By Stefanie Takacs


Master’s students in small groups in their recent Touchstones workshop at UNLV

Managing challenges during COVID has been significant—in terms of time and resources. Striking a balance between safety and knowing that some forms of work are best accomplished in-person remains a daily focus. We’re grateful we’ve had a few opportunities recently to work face-to-face with some groups, including in a two-day Touchstones workshop on collaborative leadership for Master’s candidates in the Emergency & Crisis Managers program at the University of Nevada, Las Vegas. That workshop engaged 31 students from two cohorts in an extended examination of how and what we think and why, while also exploring how and what we don’t think and why. The students, who range from young professionals just starting their careers to veterans from the armed forces  and upper tier emergency managers from around the country, reported a deepened awareness of themselves and others coming out of their Touchstones workshop. “Communication,” one student reflected afterward, “is a transactional process in which two or more parties must be fully involved.”


Earlier that week, we visited Learning Community Charter School in New Jersey in person—to present Colin Hogan with the Touchstones Teacher of the Year Award. While there, Debra Valentine, Howard Zeiderman, and I participated in a Touchstones discussion led by Colin with Ms. Shalini Jasti’s 8th graders. The students heard and read a short passage from the autobiography of Harriet Jacobs and considered what it means to live life on the run and with little or no protection from a threat of re-enslavement. Several students demonstrated great empathy for Harriet and said they would have offered her hugs and reassurance and told her not to give up, had they known her. In those moments, when youth show us what compassion looks like, the importance of the inclusive and open discussions framed in a Touchstones classroom once again hits squarely home. Being there, together in person with these students and learning together reminded us not to lose hope.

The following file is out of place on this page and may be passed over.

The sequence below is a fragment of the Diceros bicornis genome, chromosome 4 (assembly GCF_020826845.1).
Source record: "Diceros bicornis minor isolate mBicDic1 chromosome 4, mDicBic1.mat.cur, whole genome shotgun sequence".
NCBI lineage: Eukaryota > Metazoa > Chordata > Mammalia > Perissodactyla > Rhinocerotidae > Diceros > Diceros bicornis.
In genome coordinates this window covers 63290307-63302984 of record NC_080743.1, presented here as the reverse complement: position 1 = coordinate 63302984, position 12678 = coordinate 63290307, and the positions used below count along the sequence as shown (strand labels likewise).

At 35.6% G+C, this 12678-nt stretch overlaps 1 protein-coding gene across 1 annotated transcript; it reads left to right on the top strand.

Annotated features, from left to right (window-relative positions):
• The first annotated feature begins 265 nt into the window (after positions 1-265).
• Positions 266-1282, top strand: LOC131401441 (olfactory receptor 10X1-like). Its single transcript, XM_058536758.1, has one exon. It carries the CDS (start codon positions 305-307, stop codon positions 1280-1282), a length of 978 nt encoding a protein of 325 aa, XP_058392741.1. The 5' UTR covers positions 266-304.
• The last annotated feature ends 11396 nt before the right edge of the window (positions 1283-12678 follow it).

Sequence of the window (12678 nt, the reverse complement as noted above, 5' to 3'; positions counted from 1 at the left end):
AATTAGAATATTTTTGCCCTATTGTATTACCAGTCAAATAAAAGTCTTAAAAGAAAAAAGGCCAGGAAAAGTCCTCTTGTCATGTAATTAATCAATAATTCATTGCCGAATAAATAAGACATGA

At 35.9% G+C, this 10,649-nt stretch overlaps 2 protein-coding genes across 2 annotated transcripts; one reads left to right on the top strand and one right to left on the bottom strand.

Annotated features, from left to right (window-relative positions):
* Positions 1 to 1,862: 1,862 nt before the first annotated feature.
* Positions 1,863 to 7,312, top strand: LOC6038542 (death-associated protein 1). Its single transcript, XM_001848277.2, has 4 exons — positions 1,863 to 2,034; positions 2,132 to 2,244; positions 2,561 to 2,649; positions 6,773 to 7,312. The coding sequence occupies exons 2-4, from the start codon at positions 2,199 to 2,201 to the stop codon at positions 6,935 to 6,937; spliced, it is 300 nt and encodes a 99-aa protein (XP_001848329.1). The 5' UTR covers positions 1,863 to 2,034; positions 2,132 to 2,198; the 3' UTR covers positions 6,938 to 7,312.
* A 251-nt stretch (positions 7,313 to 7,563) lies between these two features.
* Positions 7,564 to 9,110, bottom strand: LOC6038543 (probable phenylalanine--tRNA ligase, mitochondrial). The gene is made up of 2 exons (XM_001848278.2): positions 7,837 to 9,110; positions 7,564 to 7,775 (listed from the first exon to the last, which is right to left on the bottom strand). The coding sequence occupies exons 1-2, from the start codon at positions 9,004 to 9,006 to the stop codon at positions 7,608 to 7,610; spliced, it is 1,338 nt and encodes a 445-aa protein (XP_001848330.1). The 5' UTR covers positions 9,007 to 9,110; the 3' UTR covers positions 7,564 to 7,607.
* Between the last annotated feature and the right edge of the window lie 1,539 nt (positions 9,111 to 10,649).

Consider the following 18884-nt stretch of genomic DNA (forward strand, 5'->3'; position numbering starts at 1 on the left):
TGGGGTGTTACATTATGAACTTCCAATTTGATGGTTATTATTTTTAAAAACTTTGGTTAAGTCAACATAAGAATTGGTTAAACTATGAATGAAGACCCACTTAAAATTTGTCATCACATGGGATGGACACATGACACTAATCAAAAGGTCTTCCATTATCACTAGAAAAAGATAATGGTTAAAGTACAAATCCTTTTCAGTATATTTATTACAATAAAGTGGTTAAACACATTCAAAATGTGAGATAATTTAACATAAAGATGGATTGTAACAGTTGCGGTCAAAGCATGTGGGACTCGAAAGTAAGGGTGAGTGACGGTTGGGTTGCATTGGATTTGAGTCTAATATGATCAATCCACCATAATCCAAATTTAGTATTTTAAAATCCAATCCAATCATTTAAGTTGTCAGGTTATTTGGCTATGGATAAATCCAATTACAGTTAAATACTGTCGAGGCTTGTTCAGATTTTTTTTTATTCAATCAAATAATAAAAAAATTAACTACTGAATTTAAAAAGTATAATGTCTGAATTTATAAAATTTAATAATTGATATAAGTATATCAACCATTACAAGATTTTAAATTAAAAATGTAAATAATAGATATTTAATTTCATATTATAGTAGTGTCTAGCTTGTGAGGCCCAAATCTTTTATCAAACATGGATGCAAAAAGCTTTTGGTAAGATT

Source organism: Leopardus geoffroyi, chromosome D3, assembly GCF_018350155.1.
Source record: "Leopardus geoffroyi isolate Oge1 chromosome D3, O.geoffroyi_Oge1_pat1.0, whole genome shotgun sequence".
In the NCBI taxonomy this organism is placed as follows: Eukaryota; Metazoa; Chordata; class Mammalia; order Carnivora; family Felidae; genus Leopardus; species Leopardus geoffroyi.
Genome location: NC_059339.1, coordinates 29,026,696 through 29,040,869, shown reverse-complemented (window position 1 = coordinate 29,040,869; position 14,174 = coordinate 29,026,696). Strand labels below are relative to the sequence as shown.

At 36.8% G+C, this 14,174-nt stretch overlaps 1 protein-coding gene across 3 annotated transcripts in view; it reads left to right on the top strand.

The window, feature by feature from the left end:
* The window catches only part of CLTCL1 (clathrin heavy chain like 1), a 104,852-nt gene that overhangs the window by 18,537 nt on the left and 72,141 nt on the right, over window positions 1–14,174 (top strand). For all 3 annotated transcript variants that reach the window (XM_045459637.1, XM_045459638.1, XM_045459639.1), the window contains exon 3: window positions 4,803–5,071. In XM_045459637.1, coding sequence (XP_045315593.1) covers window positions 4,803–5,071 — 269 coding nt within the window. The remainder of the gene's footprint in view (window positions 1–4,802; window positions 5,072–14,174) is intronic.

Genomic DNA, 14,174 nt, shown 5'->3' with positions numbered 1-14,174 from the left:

Closer to home base, we’ve run three in-person workshops and delivered classroom coaching— both at Washington Latin Public Charter School in Washington, DC and at Elizabeth Seton High School in Bladensburg, MD. We delivered those group and individual professional development opportunities at no cost to more than 25 teachers, thanks to gifts received earlier this year in memory of Kathleen Golden, a Washingtonian passionate about public-charter education, the Argentine tango, and Touchstones programs. We know Kathleen would have loved hearing 7th graders at Washington Latin explore a passage from The Odyssey when Odysseus has returned to his family after 20 years away. As they reflected on the text, students made connections to the changes they’ve recognized in their own lives—during a year of remote schooling and now being back in person. Though still young adults, these 7th grade students revealed a developing maturity in their recognizing parallels between themselves and others—even characters in a story more than two millennia old. And while losses we’ve suffered during the pandemic remain wounds to heal and gaps to close, the delight these students expressed at being together again in the classroom is an enormous indication of the good things to come—for them and all of us. Here’s to a healthy close to 2021 and a New Year filled with many joyful hours spent in the company of others, face-to-face!